With a live online store (and lots of hard work getting search listings!) came exposure to people outside the private group who were looking for the same information. Some needed just the timer, others just the misting nozzles. Still others didn’t need the exact system I offered, so we worked together on a system that worked for their particular applications.
Mistkits has continued to grow over the last few years. We now offer multiple misting nozzles and four different misting systems.
- The basic system that is expandable to 6 zones and covers an area approximately 4×16 feet
- The expanded system that is expandable to 6 zones and covers an area approximately 4×32 feet
- The basic battery operated system that covers an area approximately 4×16 feet
- The basic battery operated system that covers an area approximately 4×32 feet
Mistkits has now grown to the point where we are now stocking enough components on site to always have items on hand. In the early days, when we sold out of an item, we had just enough money (and sometimes personal funds!) to purchase the items we needed to build a system to offer it for sale. It was sometimes a challenge to keep up! Now, we have stock on hand at all times. We have always made it a point to not sell something that we don’t physically have. Many businesses operate that way, but we don’t. Occasionally, an item on the website sells out, but rest assured, we either have the items on hand to immediately add to the site, or on the way from our suppliers to replenish our stock.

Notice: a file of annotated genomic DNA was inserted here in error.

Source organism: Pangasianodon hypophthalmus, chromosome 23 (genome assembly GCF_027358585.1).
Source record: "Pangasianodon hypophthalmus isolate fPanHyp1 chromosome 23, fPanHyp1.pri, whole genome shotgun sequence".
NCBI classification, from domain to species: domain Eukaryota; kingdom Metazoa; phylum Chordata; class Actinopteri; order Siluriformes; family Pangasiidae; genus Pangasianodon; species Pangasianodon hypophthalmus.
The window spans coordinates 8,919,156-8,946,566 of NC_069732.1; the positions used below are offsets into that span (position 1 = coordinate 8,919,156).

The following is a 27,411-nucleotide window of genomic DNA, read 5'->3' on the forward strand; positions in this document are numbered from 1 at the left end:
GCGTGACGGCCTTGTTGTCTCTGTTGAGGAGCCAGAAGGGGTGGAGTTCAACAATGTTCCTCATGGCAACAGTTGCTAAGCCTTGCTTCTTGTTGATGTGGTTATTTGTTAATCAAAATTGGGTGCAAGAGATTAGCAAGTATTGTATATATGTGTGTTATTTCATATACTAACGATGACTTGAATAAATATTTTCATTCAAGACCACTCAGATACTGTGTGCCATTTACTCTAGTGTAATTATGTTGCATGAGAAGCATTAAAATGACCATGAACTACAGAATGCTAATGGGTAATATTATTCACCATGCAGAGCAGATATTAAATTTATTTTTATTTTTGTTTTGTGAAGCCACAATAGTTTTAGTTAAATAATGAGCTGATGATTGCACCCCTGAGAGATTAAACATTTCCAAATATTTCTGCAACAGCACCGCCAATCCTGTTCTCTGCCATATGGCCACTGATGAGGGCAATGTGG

Mistkits now has misting systems all over the US and Canada. Each and every one gets tested before being shipped. We want to be absolutely sure our systems will work flawlessly out of the box. Out of the hundreds of systems we have shipped, very few have had any issues, and those were; a timer that was shutting off intermittently after a year of service, and a solenoid not operating correctly. A new timer was sent immediately, and the old returned and tested to determine that the transformer was acting up, and a new solenoid was sent to replace the defective unit. Very easy fixes.
Here is to many more years of helping our customers grow!
If you want to learn more about me on a personal level, click here.